- more operational independence for museums and galleries.
- Reviewing how tax incentives to encourage philanthropic support can be strengthened.
This is quite a list, but how it will survive the next comprehensive spending review, I leave you to guess. There is also a section on Britain’s creative industries with additional commitments to tax incentives for the film and video games industries, to guaranteeing the BBC’s licence fee until 2017, to supporting the three pilot news services for ITV in Scotland, Wales and the north east of England, and to universal access to high speed broadband to all parts of the UK within a decade.
By comparison, the party’s Welsh counterpart document seems rather thin. There is no broad endorsement of the importance of culture in Welsh life, although the document does welcome the new sense of Welsh identity that devolution has brought. It does celebrate Wales’s multi-ethnic communities, and affirms that pride in the Welsh language is a vital element of Welsh self-confidence. But in terms of commitments it restricts itself to continuing support for the BBC and S4C, backing the news pilots for ITV and continuing to invest in Welsh medium education. On any measure this, too, does seem a very limited vision for our cultural future.
This leaves the Liberal Democrats. The UK manifesto makes broadly the same affirmation about the role of culture in our society as the Labour Party, although it is expressed in rather more prosaic language:
“The Liberal Democrats believe that the arts are a central part of civic and community life. They contribute to innovation, education and diversity and social inclusion, and the creative industries are one of the fastest growing sectors of the economy. Britain’s culture and heritage play vital role in attracting visitors to the UK and boosting the very important tourism industry”.
The party commits itself to maintaining free entry to museums and galleries, to setting up a Creative Enterprise Fund, to cutting red tape for live music performances, ensuring a strong BBC and changing the way in which the National Lottery is taxed so as to increase the funds for good causes. This is another area where it is easier to see a fit between Labour and Liberal Democrat policies than between the latter and the Conservatives.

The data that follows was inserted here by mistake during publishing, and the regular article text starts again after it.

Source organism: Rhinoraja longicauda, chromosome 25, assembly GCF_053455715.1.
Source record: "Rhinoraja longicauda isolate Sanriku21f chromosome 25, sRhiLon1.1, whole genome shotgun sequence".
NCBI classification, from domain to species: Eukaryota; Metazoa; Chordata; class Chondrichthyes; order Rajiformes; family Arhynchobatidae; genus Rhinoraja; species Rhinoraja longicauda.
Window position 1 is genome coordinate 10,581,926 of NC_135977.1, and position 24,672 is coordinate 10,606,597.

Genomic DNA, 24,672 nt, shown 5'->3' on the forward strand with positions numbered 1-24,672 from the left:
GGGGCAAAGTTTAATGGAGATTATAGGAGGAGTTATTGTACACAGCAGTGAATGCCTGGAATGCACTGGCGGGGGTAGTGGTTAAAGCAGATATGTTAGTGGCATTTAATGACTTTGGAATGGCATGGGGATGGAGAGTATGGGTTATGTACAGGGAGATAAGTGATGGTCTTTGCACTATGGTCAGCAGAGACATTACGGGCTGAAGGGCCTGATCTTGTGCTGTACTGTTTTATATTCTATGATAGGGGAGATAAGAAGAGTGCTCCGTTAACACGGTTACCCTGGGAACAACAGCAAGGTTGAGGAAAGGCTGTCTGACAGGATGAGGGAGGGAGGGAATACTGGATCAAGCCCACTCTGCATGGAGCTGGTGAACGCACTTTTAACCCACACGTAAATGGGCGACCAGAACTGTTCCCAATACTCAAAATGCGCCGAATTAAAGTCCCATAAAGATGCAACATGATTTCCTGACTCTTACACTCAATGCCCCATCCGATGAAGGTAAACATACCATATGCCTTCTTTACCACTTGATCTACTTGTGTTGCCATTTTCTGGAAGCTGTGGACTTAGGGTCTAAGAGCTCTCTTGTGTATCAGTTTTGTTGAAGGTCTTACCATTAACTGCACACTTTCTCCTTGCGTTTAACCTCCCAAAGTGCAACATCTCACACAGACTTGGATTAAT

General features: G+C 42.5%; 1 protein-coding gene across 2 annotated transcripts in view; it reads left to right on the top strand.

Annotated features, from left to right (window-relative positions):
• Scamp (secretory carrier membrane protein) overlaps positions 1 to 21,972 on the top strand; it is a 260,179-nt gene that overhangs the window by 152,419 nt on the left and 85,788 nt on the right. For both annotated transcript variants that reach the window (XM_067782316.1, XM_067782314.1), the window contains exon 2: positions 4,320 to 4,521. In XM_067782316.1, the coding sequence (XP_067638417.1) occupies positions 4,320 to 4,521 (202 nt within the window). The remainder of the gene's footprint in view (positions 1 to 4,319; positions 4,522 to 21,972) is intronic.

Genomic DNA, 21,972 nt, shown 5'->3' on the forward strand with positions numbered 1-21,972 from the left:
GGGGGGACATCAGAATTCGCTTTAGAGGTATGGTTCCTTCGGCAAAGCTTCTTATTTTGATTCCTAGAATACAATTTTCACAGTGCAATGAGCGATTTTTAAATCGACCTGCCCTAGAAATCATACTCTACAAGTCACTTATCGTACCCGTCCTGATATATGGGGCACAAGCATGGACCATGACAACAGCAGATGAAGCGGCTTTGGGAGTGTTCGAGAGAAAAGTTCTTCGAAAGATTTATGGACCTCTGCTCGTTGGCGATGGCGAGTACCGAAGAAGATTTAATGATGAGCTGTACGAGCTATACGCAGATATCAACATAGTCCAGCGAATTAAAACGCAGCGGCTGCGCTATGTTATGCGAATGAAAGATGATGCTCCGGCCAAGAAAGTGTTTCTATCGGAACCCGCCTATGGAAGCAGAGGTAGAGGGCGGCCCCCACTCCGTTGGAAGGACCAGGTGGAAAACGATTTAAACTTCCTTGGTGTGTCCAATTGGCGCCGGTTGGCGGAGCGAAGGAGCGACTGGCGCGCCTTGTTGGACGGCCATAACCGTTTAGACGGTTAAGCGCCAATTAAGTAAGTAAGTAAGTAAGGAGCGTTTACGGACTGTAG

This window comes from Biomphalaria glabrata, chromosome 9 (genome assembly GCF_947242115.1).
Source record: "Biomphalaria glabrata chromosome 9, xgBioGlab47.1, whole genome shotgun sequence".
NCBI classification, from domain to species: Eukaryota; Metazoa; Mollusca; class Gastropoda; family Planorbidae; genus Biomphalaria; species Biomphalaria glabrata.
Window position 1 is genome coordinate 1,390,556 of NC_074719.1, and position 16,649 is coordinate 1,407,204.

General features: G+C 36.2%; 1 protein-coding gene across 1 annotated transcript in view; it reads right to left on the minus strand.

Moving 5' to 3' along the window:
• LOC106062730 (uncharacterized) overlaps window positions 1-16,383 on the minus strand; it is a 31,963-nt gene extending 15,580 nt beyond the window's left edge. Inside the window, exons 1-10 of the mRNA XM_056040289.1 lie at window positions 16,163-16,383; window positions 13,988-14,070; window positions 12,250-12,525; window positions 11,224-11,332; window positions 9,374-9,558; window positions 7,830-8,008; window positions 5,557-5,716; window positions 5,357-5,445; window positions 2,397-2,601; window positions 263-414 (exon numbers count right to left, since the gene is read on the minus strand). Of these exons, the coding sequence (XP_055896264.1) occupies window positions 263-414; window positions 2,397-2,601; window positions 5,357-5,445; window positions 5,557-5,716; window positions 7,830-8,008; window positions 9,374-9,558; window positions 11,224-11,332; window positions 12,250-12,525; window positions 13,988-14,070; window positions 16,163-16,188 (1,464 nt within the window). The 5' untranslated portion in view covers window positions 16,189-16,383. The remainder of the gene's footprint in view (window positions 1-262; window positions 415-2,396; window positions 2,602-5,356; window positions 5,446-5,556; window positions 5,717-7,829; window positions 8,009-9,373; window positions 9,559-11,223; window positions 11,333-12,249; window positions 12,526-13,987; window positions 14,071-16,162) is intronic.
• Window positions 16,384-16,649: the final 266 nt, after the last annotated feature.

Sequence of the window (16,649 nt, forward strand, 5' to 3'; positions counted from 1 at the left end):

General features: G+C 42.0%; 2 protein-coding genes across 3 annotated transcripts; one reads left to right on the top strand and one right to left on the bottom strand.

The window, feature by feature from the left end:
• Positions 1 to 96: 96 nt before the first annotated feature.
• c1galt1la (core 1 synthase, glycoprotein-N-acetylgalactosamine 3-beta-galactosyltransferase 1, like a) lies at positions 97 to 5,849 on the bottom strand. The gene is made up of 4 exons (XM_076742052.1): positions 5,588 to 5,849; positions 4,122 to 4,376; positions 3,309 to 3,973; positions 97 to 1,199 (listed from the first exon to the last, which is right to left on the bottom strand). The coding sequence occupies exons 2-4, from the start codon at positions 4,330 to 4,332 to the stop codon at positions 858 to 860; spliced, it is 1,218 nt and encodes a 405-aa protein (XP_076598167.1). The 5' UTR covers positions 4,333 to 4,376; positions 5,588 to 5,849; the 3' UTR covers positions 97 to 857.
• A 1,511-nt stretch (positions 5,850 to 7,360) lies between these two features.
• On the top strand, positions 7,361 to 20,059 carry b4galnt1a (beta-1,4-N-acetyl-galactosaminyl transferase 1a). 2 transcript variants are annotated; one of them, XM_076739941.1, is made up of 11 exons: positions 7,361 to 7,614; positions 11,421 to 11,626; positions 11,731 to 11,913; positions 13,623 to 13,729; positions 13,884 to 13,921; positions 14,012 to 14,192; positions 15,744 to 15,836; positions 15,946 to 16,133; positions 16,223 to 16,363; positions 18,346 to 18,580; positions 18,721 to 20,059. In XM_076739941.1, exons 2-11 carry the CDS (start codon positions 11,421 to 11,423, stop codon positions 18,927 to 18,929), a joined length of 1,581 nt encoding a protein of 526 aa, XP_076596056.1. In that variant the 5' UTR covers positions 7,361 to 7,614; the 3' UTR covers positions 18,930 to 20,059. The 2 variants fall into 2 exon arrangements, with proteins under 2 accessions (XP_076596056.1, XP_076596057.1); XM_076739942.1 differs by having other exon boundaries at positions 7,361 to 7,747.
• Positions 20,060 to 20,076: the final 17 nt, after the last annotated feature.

The Welsh Liberal Democrat’s manifesto echoes the broad approach of the UK document saying that “Wales’s rich cultural heritage is a calling card to the world, and crucial to developing prosperity and a high quality of life”. However, it does not give a sense of building out from the broad vision of culture in Welsh life, with a distinct set of proposals. It has more the feel of tacking a few things onto the UK set: making St. David’s Day a national holiday, giving Visit Wales – currently a Welsh Government department – greater independence in promoting tourism, developing a creative industries plan, greater safeguards for listed buildings, and a series on measures on the Welsh language.
All in all this will provide little comfort for those arts and cultural organisations that are nervously awaiting the first Welsh Government budget following the General Election. The feeling in the sector is anything but starry-eyed. Rather, it is a question of fear riding on the back of realism, something that will be shared with almost every section of society that is heavily reliant on the public purse. But whereas there is broad acceptance of the case for services such as health and education, this election has provided further evidence of continuing political nervousness in too many quarters about making the case for culture.